Regional Gardening Reports :: National Gardening Association


September, 2010
Regional Report

Remove Dying Vegetable Plants

If your bean, tomato, cucumber and summer squash vines are past their prime and dying, remove them. Check for evidence of pests or diseases on the plant leaves and stems. For example, look for squash vine borer, white fly, aphids, rust (fungi), spider mites. If there's any infestation or problem, do not put debris in your compost pile. (The composting temperature won't likely be hot enough to kill the baddies.) Bag that for trash pickup. Put the good stuff in your compost bin.

Remove Weeds Before They Go To Seed

Even if you've been neglectful about weed removal till now, here's another opportunity to keep them from sprouting next year. Remove them NOW before the seed heads ripen, pop, open or otherwise disperse to plague you and your neighbors next spring.

Choose and Order Spring- and Summer-Flowering Bulbs.

Eager to have more and different spring flowers? There are so many spring-flowering bulbs to choose from! Besides daffodils, tulips and crocuses, try native blue-purple Camassia, Ithuriel's Spear, Snowdrops, Trout Lily, Snowflake, Star Flower, Windflower, Winter Aconite, Glory of the Snow, Spanish and English Bluebells, Siberian Squill, Allium, and Fritillaria. Browse your favorite bulb catalogs and websites for new varieties and the tried-and-trues you want more of.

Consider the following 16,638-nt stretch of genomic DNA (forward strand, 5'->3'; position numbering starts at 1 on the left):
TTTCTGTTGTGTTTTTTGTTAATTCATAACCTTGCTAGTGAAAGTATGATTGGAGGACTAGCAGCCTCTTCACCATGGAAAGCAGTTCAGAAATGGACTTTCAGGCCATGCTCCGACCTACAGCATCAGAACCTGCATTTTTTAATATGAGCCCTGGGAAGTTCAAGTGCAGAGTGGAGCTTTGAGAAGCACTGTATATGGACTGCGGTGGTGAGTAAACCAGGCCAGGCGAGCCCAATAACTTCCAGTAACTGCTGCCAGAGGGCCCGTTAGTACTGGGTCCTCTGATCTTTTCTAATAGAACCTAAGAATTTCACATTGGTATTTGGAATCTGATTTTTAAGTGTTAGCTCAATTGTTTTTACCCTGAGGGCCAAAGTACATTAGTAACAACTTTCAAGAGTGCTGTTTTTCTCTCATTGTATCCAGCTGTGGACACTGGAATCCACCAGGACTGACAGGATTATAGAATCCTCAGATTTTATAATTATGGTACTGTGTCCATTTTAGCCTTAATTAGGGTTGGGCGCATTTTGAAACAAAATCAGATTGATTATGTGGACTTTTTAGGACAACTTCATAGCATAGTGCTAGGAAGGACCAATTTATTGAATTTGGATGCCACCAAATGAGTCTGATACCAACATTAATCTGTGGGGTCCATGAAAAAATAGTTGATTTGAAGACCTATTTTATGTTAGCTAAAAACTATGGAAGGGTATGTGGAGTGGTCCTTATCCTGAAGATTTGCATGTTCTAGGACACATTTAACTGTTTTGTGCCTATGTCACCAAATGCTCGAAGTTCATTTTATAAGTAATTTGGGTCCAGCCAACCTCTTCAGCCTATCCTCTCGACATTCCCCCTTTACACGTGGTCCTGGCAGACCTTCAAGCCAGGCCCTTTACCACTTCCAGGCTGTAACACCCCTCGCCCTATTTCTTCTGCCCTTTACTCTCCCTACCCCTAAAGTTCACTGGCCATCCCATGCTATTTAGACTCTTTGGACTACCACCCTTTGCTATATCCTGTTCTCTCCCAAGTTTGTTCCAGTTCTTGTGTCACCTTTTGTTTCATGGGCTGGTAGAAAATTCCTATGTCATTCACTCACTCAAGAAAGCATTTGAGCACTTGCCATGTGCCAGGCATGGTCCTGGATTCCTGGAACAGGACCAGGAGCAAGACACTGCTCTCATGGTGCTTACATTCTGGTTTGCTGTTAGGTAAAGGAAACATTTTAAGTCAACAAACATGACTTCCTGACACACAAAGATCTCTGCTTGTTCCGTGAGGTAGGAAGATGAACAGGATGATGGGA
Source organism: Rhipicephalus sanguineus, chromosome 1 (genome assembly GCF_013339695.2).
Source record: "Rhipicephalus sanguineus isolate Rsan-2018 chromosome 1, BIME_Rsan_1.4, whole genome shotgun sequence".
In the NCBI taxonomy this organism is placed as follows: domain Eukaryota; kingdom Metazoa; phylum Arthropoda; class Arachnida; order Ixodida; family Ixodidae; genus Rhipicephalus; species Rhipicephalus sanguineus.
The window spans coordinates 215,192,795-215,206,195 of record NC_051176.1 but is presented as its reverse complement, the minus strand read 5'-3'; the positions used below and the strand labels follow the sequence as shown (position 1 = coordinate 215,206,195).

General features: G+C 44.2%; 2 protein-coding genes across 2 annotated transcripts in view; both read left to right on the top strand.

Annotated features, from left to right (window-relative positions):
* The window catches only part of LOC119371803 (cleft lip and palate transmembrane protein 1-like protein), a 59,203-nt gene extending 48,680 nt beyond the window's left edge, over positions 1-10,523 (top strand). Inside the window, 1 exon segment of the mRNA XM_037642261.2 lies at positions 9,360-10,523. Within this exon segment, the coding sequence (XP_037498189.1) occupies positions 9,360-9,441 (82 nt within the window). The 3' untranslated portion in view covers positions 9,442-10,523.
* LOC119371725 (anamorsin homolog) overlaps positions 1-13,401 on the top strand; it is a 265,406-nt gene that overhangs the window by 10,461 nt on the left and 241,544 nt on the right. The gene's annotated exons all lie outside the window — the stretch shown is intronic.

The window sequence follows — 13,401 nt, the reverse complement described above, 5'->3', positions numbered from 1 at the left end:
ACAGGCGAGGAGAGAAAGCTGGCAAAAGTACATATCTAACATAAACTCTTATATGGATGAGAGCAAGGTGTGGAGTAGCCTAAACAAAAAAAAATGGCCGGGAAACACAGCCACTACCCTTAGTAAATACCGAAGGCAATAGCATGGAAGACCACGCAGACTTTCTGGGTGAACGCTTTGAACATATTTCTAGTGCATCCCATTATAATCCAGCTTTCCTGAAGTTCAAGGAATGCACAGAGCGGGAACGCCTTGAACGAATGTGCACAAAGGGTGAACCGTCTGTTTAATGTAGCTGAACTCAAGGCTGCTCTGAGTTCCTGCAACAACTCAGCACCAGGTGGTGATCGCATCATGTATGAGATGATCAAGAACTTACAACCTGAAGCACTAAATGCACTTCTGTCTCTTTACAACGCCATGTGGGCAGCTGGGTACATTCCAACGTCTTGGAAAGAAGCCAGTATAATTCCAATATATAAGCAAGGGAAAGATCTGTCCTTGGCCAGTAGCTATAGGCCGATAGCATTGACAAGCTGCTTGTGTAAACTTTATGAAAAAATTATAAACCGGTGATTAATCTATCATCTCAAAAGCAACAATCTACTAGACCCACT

Apply Organic and Slow-Release Fertilizers to Ornamental Gardens

Organic and slow-release fertilizers will decompose through winter. Applying them to garden beds now will result in a spring tonic next March. What are organic fertilizers? Materials from nature such as compost, leaf mold, alfalfa meal, worm castings, aged animal manure, feather meal, kelp, cottonseed meal, bone meal. Slow-release fertilizers are usually composed of nutrients in granular form that dissolve slowly in water and decompose over time through microbial action.

Do Lawn Care

Early autumn into mid-September is the best time to seed, sod, fertilize, amend soil with lime, compost and leaf mold. Though not all simultaneously. Seeding and sodding involve good soil preparation, planting or sowing seed, then watering - but not direct fertilization or lime. Fertilizing an established lawn will show its benefits next spring. Use a top quality, slow-release or controlled-release fertilizer so there's no nitrogen burn.


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